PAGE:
Vr3: Reputation, Relationships, Results

2013 Cincinnati “Social CEO” Study

2013 Cin. Social CEO masthead

Vehr Communications is excited to share the first-ever Cincinnati “Social CEO” Study. Click here to download the report or read the article in today’s Business Courier.

We’re very interested in and fascinated by things that help businesses succeed. It doesn’t matter if the company is local, national or global, or whether it is B2B, B2C or a little of both.

Success in business has always been about leadership. Leadership is about managing relationships that are mission-critical. The CEO is the “Chief Relationship Officer”— the crucial and strategic link between the inside and the outside of the enterprise.

Social media has dramatically and forever changed how CEOs can manage the relationships that mean the difference between business success and failure.

University of CincinnatiPresident Santa Ono

University of Cincinnati
President Santa Ono

So, what did we learn about the social media activity of 221 Cincinnati CEOs of public, private and non-profit companies? When we compared their “social” activity to that of the 2012 Fortune 500® and Inc. 500 CEOs, we learned a lot:

  • Cincinnati CEOs are in between: When it comes to Facebook, Twitter, LinkedIn and Google+, Cincinnati CEOs are more engaged than CEOs of the world’s Fortune 500® companies. However, Cincinnati CEOs are less engaged than their counterparts in the world’s fastest-growing Inc. 500 companies.
  • University CEOs rock social media: American society often looks to its universities to determine the leading edges of technology application. The Cincinnati area is well-served by its university CEOs. UC President Santa Ono has more Facebook “friends” and Twitter “followers” than each of the other 220 Cincinnati CEOs in our study. Of the Top 5 Cincinnati “Social CEOs” on Twitter, three are university CEOs (Ono – UC, David Hodge – Miami, Geoffrey Mearns – NKU).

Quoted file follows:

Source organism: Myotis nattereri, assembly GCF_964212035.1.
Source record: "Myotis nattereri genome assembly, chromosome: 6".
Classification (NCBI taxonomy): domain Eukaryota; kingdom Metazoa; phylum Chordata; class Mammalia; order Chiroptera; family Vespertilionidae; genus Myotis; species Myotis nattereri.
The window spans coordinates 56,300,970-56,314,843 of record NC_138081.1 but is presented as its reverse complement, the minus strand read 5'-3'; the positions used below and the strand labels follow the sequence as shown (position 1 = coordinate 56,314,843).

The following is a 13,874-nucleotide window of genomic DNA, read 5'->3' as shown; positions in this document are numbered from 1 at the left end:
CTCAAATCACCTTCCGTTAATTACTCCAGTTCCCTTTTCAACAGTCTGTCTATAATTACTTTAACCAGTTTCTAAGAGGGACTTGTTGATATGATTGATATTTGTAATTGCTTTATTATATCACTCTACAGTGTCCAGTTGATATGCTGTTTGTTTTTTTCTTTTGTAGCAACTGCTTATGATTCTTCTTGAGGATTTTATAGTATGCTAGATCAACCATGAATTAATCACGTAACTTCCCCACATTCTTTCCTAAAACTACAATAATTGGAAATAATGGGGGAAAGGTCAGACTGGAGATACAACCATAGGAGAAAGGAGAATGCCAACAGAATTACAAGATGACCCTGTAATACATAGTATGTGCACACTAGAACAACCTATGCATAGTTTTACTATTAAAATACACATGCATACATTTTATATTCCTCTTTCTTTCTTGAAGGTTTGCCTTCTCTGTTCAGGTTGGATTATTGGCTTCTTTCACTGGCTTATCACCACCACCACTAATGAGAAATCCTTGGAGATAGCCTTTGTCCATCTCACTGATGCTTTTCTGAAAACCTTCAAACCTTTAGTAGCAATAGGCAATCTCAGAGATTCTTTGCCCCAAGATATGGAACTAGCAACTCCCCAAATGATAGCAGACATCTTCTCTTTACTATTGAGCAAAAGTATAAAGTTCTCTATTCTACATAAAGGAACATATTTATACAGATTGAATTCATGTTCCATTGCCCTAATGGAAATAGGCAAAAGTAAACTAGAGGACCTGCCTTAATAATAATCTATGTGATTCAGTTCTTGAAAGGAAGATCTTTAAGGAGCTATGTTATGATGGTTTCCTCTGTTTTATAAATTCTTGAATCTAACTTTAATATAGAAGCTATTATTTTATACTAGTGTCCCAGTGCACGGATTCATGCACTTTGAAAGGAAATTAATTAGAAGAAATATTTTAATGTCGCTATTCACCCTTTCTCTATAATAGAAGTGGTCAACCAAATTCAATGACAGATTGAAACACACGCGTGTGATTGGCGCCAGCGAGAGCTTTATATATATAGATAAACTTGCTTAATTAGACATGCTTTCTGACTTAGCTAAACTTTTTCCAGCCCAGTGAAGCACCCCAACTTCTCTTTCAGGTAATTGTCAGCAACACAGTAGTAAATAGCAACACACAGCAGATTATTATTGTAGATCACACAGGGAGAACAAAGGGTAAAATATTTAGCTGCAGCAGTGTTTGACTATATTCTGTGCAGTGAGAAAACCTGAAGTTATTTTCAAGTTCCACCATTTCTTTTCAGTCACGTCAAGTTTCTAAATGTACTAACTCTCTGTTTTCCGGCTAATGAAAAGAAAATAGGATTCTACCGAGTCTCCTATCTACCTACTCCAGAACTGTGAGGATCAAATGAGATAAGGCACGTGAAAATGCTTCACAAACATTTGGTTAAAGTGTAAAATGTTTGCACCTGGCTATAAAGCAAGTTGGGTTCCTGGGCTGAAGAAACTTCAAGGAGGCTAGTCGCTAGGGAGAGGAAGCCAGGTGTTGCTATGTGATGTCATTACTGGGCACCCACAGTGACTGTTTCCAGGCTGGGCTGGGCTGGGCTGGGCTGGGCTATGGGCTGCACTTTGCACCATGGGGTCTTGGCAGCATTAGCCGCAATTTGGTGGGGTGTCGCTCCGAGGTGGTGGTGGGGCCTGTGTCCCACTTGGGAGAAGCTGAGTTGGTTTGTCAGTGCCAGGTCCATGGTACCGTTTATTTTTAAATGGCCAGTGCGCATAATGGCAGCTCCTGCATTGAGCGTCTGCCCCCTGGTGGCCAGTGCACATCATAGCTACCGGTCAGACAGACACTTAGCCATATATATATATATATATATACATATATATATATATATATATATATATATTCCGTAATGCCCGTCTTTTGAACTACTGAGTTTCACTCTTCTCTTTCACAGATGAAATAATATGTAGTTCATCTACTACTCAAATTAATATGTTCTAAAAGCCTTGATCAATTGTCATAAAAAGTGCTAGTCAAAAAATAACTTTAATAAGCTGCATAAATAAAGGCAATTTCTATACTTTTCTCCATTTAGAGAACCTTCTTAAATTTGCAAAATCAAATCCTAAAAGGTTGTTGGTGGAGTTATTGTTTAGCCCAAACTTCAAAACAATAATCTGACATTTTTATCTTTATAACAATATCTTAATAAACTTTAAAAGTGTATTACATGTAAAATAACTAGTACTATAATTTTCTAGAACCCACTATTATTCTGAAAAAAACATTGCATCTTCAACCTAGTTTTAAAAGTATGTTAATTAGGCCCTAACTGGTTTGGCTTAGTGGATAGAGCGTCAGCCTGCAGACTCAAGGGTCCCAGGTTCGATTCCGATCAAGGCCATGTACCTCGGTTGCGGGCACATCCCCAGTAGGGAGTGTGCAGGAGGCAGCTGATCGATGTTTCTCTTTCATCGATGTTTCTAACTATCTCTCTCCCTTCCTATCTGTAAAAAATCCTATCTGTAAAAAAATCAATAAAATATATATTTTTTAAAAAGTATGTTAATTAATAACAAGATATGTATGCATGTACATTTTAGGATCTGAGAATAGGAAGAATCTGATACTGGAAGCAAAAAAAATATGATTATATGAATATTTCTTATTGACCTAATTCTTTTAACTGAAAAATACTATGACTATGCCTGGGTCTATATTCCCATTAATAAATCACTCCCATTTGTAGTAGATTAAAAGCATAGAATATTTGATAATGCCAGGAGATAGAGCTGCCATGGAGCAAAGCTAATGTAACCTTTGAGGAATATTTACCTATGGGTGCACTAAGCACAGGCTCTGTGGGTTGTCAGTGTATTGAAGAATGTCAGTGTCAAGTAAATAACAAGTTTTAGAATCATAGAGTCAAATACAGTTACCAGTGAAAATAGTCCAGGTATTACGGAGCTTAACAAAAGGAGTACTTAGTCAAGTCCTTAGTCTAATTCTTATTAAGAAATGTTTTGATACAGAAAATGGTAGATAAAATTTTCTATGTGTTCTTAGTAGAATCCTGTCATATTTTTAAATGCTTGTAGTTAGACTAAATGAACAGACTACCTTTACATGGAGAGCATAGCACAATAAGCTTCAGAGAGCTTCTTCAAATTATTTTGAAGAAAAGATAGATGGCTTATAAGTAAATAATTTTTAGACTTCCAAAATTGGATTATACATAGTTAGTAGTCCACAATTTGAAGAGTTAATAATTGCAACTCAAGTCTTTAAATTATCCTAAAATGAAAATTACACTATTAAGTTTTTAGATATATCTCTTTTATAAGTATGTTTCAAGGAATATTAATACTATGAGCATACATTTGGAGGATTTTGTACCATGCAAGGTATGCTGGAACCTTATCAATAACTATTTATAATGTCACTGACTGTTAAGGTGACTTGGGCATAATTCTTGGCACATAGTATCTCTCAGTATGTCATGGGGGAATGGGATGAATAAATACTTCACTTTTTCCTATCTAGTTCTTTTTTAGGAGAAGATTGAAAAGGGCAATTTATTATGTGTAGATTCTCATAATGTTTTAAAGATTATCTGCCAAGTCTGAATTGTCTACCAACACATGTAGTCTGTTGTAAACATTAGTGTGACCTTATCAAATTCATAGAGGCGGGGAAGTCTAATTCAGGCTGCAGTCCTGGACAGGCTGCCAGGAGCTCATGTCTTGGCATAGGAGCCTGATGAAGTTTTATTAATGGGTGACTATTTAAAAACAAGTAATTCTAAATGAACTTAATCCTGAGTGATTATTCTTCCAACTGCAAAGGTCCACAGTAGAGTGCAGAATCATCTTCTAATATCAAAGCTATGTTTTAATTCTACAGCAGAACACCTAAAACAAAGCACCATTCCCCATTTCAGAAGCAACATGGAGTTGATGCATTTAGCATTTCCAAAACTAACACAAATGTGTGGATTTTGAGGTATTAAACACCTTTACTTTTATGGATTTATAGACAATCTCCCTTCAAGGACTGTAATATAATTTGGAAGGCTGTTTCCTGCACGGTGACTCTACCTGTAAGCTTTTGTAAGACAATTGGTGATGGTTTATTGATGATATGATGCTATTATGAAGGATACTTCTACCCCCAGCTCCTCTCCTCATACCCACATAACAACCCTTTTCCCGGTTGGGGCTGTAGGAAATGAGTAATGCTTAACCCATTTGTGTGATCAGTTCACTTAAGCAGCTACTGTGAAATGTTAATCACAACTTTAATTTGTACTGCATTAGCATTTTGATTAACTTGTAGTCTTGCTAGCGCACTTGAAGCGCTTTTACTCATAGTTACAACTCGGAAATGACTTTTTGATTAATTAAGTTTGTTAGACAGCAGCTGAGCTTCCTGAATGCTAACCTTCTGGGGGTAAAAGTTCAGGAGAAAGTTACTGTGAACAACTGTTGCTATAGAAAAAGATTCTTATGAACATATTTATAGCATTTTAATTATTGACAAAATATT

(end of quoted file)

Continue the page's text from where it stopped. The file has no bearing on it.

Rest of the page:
• Less tenure means more CEO activity online: Cincinnati CEOs with less than 10 years of tenure in their roles are nearly twice as likely to leverage their companies’ websites (65% v. 43%), about 15% more likely to use LinkedIn (63% v. 55%) and 50% more likely to use Twitter (15% v. 10%).
  • Size matters for CEOs and smaller means more: Cincinnati CEOs with less than 500 employees are 1.4 times more active in social media than larger company CEOs. Cincinnati CEOs of companies with revenues less than $100 million are twice as likely to post videos on their website (10% v. 5%), post a video on Youtube (22% v. 11%) and blog (14% v. 6%) than Cincinnati CEOs of companies with revenues more than $100 million.
  • One in 10 CEOs do nothing online: 88% of Cincinnati CEOs either “engage” online (website listings, biographies or videos) or in social media (Facebook, LinkedIn, Twitter or Google+). That means 12% didn’t do ANY of those things. We find that to be remarkable (in a bad kind of way).

Click here to download the report. There’s plenty more interesting data. And let us know – why do you think it is important for CEOs to be engaged in social media? If you don’t agree, please weigh in as well.

 

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